Grizzly.jpg


The big sequel on the list is the Burt Reynold's film Gator. Note that they do not call it White Lightning 2, because in those days the studios did not like using the old title with 2 after it. In fact Francis Coppola was harassed by Paramount for wanting to call his sequel for The Godfather, The Godfather II...by the time they got to Godfather III, Coppola did not want to call that Godfather III, he had a totally different title in mind, but by that point the studios were sequel crazy and only wanted to call it Godfather 3. Things change...

Gator.jpg
 
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Reggie W

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A note on Grizzly, apparently it was a smash hit and the highest grossing "independent" picture of 1976. Check the trailer below, it looks like they just took the Jaws script and moved it to the forest...

 

Lord Dalek

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This is an interesting snapshot of what the penultimate summer before George Lucas was like.

It sucked.
 
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Reggie W

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This is an interesting snapshot of what the penultimate summer before George Lucas was like.

It sucked.
Honestly, I think a bunch of people in the business felt that people were out doing other things in the summer, they should be, and that it was a difficult time for movies. Now things are different, people expect some sort of release that caters to them in the summer and they want to go see a movie in the summer. So, they are used to it. I looked at 1976 specifically because it was the summer after Jaws, the supposed mother of the summer blockbuster, but in 1976 they were not really treating it as such.

Secondly, I would say I would take the titles from 1976 over titles of summers from much of the past 35 years simply because they weren't trying to pump out copies of other films all summer long.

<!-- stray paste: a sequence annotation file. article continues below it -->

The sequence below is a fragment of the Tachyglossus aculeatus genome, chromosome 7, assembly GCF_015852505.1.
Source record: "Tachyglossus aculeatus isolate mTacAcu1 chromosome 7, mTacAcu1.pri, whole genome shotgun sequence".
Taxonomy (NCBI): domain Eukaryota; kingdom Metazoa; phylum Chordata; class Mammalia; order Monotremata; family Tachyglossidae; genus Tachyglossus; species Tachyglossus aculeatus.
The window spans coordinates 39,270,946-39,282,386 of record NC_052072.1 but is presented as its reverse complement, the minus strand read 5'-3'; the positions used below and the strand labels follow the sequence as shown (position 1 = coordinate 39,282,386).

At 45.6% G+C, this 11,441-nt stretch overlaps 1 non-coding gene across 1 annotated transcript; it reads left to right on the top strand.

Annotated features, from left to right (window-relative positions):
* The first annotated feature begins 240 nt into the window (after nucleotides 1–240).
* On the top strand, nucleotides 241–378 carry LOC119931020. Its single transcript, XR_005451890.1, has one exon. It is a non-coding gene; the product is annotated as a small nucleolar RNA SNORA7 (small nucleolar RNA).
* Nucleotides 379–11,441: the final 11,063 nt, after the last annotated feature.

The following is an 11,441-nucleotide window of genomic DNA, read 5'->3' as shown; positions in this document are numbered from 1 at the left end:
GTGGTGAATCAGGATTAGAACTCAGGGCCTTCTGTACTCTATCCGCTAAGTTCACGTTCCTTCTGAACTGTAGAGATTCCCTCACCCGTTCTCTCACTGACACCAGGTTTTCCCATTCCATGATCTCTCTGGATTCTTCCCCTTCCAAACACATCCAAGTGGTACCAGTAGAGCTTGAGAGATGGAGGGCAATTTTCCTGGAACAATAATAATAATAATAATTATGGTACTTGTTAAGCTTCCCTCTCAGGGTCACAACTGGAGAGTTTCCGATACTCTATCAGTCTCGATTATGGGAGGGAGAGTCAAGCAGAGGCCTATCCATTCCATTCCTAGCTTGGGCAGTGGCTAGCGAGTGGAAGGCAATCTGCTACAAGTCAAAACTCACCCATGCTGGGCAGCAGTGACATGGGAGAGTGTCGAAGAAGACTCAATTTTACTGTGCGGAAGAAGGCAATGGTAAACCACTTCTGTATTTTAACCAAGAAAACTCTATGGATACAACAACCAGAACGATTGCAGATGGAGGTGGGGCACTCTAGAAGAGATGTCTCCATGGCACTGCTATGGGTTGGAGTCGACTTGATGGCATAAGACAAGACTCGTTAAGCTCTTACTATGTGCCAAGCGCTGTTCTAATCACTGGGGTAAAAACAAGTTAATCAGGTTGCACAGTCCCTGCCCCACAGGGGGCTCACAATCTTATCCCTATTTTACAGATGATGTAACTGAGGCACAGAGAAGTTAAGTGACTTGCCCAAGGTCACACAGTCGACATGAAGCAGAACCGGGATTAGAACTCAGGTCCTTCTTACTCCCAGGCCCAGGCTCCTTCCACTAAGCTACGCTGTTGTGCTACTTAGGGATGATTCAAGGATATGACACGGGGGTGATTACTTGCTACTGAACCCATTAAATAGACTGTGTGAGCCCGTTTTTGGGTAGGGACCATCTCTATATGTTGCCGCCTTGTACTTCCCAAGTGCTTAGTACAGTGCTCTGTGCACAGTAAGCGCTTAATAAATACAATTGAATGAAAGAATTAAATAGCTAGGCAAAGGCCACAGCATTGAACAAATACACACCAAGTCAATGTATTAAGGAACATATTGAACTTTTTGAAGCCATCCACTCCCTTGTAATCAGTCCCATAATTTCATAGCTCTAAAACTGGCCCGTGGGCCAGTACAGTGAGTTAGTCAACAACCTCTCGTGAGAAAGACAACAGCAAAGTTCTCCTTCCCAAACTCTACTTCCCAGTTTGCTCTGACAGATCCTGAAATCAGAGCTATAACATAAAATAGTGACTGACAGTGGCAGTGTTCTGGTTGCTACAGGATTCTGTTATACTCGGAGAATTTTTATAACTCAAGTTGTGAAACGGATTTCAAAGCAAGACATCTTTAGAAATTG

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Swashbuckler came out that summer. I remember seeing it the same week I saw Gator. These were the first two non-Disney movies I saw in the theater.
 
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TravisR

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In 1976 they were not looking to just deliver the same movie you saw the summer before. The one film on the list that nods to Jaws is Grizzly which appears to be a "Let's do a Jaws on land picture!"...
Jaws With Claws.



That poster makes Tatum O'Neal look like she's 50 years old!
Art courtesy of the late, great Jack Davis.
 
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Reggie W

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Watched the Scorpion blu-ray release of Grizzly and I have to say, though they obviously studied Jaws and recreated it in the woods, this picture is actually better and more entertaining than any of the Jaws sequels. This amps up the horror and blood, but it is a fun "when nature attacks" picture that as I understand it, Quentin Tarantino is a fan of.
 

TravisR

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Watched the Scorpion blu-ray release of Grizzly and I have to say, though they obviously studied Jaws and recreated it in the woods, this picture is actually better and more entertaining than any of the Jaws sequels.
I have to defend Jaws 2 here. I'm not saying it's a great movie but it's better than Grizzly (which I'm also a pretty big fan of). That being said, Grizzly is about a million times better than the third or fourth Jaws movies though.
 

steve jaros

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I remember seeing the advertisements for "Logan's Run" and "The Omen" a lot on TV that summer, but my mom thought I was too young to see either, I was 12, LOL.

So the only one I got to see was "Bad News Bears", which to my fun surprise was raunchier than we had been led to believe, LOL.

Great memories!
 
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Reggie W

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I have to defend Jaws 2 here. I'm not saying it's a great movie but it's better than Grizzly (which I'm also a pretty big fan of). That being said, Grizzly is about a million times better than the third or fourth Jaws movies though.